Putin’s strange bedfellows

26 January 2016

BY crushing the Syrian revolutionaries and leaving only Assad and ISIS standing, Putin hopes to force the West to accept that Assad’s regime (with or without Assad at the top of it) is their least worst option. Putin’s claim to stand for the “unity of the Syrian state” actually means restoring the rule of the totalitarian Baathist security apparatus over as much of Syria as possible (minus the more economically backward of the regions held by ISIS), so that there will be no doubt that a post-Assad Syria still sits firmly in Russia’s sphere of influence.

But Russia also needs to clip the wings of Iran, whose alliance with Hizbollah gives it an interest in keeping the Syrian war going on for much longer than Russia wants. Iran’s involvement in Syria (both directly and through its foreign Shi’ite militia allies) subverts the authority of the Assad dictatorship that they are meant to be there to preserve, and reinforces the belief of Syrians from all camps that they are under an “Iranian occupation”.

Putin’s agreement to coordinate in Syria with Israeli prime minister Benjamin Netanyahu, who has been increasingly friendly towards Russia since the US-Iran nuclear deal in July, has allowed Russia to do just that. Israel assassinated prominent Hizbollah figure Samir Kuntar in an airstrike on 19 December with Russia’s consent, sending Iran a message that Russia will allow Israel to enforce its “red lines” in Syria and Lebanon.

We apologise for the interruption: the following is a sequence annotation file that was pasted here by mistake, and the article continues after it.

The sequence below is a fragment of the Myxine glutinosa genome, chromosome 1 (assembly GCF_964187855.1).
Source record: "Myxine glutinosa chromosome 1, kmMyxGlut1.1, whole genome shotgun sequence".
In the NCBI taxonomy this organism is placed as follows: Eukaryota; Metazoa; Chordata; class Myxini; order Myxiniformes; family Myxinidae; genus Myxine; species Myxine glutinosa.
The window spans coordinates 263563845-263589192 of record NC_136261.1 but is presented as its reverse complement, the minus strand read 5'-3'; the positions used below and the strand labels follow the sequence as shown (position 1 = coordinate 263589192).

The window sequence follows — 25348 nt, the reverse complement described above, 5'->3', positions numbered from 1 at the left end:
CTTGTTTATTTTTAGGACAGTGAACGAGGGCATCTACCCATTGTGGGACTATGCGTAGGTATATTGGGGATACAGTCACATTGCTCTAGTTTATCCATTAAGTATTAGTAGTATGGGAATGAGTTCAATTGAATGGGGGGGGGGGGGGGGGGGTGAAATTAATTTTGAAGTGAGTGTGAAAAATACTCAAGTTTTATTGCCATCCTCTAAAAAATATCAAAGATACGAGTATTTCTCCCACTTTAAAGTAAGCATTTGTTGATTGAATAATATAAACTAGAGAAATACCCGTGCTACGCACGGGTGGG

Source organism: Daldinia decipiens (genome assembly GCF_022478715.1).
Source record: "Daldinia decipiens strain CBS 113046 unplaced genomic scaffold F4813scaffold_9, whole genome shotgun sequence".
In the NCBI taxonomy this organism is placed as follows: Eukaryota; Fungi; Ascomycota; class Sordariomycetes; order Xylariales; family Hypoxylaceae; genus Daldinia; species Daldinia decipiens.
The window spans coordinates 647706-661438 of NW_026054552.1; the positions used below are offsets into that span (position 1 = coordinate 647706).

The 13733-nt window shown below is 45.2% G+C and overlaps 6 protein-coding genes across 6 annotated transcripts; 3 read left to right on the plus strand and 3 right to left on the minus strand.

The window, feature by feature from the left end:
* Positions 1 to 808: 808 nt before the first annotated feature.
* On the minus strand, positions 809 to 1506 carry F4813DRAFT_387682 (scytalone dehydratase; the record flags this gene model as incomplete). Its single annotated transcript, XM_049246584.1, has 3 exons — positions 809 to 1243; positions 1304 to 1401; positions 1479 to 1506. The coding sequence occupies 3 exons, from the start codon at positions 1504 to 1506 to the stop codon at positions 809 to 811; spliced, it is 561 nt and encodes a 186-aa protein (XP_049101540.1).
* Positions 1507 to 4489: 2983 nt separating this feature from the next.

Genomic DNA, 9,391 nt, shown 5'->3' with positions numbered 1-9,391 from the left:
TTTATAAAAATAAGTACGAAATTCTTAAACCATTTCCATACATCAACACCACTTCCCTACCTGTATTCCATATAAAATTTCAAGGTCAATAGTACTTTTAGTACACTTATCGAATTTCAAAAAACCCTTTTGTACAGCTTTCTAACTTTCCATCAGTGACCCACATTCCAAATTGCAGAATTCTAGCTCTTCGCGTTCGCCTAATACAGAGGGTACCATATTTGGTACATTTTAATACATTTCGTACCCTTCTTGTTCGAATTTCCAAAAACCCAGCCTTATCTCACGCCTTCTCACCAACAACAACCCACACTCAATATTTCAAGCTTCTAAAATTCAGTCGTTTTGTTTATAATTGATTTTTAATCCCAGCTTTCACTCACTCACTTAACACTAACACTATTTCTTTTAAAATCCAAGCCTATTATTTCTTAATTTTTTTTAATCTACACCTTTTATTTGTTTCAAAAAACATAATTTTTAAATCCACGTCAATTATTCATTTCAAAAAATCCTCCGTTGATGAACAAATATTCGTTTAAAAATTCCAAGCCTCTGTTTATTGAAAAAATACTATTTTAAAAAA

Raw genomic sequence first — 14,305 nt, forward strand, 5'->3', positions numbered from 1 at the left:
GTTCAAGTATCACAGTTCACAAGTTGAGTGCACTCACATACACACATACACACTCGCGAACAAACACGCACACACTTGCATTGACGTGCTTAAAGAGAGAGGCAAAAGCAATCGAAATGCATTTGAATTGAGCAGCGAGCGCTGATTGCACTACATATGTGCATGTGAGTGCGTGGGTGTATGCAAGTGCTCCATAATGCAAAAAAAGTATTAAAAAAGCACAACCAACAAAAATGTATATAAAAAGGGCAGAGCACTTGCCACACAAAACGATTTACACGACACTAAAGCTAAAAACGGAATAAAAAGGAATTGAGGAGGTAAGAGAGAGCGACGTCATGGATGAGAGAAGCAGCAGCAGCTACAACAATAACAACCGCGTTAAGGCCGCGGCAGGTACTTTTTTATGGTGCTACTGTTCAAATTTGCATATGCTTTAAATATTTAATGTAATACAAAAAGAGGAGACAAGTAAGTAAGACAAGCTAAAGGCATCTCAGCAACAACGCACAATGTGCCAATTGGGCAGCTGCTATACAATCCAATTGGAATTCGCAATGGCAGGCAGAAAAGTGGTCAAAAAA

Similarly, France’s direct coordination with Russia in Syria gives Putin some insurance against the risk that any clashes with France’s fellow NATO member Turkey might escalate into a confrontation with NATO. Two days after Turkey shot down a Russian bomber aircraft on 24 November, Israel’s defence minister Moshe Ya’alon stated that “Russia is not an enemy”, and that Israel had not and would not shoot down any Russian aircraft straying into “its” airspace over the Israeli-occupied Syrian Golan Heights.

France and Israel’s involvement alongside Russia forced David Cameron to speed up Britain’s formal entry into the war, in order not to be left out of any future division of the spoils. But it also weakens Obama’s ability to maintain an aggressive stance towards Russia over Ukraine, where Britain and the USA are backing a far-right regime that came to power in a fascist-supported coup in February 2014, provoking Russia’s annexation of the majority-Russian Crimea region and an anti-government insurgency in the Russian-speaking Donbas region in the east of the country.

Appearing to recognise this, US Secretary of State John Kerry told Putin on 15 December that Russia and the USA needed to find “common ground” on both Syria and Ukraine.

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